From: Mike Monett
X-Mailer: Mozilla 2.02 (Win16; I)
Subject: Re: Quickie Thermal Probe
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Date: Thu, 12 Dec 2002 17:46:24 -0800
NNTP-Posting-Date: Thu, 12 Dec 2002 17:46:25 EST
Organization: Bell Sympatico
John Larkin wrote:
> transistors should work fine, but personally I wouldn't literally use
> a diffamp; I'd rather each transistor be privately biased at a
> constant current, which would avoid thermal runaway issues. You could
> use, essentially, two emitter followers, bases connected, and use an
> opamp to nab the differential emitter voltages.
> Sure, a SOT-23 has a high theta j-a (like, 350 k/w) and a shorter
> thermal time constant. I'd go for 100C or so idle temperature and get
> lots of signal.
> I did a thing like this once. We took it to the park and hung it way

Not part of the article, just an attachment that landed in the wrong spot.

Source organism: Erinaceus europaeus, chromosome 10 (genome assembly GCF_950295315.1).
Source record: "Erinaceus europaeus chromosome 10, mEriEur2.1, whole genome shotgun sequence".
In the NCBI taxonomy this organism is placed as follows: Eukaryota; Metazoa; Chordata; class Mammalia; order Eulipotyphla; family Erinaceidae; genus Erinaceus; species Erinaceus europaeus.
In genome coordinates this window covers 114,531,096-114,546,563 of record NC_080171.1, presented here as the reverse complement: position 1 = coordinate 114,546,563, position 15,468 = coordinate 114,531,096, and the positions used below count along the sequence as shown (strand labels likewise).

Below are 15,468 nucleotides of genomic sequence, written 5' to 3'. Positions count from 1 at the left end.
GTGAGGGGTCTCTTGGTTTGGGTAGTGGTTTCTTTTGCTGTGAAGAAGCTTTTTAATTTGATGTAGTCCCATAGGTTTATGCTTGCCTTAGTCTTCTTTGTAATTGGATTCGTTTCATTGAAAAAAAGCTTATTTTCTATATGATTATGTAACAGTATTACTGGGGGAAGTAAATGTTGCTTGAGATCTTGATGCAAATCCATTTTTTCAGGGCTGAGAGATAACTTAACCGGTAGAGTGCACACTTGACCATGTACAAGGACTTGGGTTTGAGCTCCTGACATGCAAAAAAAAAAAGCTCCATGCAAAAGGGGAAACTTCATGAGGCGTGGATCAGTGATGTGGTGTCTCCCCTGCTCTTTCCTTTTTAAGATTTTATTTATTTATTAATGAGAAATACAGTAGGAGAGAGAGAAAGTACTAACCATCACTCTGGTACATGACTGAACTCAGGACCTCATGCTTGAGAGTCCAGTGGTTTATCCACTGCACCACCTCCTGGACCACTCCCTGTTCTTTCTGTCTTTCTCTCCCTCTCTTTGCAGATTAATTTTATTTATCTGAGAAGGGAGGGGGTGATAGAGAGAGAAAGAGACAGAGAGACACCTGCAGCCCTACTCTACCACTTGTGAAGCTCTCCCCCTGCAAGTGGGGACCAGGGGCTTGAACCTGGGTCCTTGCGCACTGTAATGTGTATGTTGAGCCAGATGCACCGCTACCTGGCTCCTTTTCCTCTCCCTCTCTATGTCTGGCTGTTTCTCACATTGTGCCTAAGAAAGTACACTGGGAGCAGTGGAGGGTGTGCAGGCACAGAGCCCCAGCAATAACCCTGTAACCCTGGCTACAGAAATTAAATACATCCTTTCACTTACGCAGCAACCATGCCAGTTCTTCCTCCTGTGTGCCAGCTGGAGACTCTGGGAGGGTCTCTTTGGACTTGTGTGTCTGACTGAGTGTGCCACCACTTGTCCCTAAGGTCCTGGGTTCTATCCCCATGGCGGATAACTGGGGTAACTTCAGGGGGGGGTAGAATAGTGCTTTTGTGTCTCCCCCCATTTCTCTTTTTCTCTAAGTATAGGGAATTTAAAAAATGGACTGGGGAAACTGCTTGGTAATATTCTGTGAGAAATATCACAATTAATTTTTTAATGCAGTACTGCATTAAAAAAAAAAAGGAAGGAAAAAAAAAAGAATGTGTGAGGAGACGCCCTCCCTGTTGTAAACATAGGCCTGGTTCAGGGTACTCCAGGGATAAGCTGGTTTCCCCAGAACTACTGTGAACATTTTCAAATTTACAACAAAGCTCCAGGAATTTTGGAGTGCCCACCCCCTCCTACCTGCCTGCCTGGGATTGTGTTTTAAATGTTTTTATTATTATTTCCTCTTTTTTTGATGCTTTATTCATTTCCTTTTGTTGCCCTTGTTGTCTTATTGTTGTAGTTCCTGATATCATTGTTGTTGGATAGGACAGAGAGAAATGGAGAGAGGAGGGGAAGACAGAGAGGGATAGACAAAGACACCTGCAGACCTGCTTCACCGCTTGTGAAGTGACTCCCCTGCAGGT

> out a car window to calibrate it.
I can see it now - one to drive, one to hold it out the window, and one
to record the speedo and meter readings. And onlookers shaking their
heads in amazement!
Your approach sounds good, and probably worked very well. I'm thinking of
a much smaller temperature rise in the sense transistor - perhaps several
degrees above ambient. Hopefully this will allow it to sense small
changes in temperature as well as air currents.
I'm not actually trying to measure wind velocity. The problem is mold
spores coming up from the basement. I have carefully sealed all the floor
trim and other cracks in the appartment, shut off the heating system and
sealed the vents, sealed the entry holes for the pipes in the kitchen and
bathroom, and sealed the light fixtures and wall switches. So there's no
great rush of air, just a constant seepage. This allows spores to enter
the appartment that make me very ill.
I felt some suspected areas with my finger but could not feel anything.
There are other places too difficult to reach, which is why I'm looking
for a sensitive probe. A diffamp looks promising, and from your
description the SOT-23 seems a bit better than a TO-92.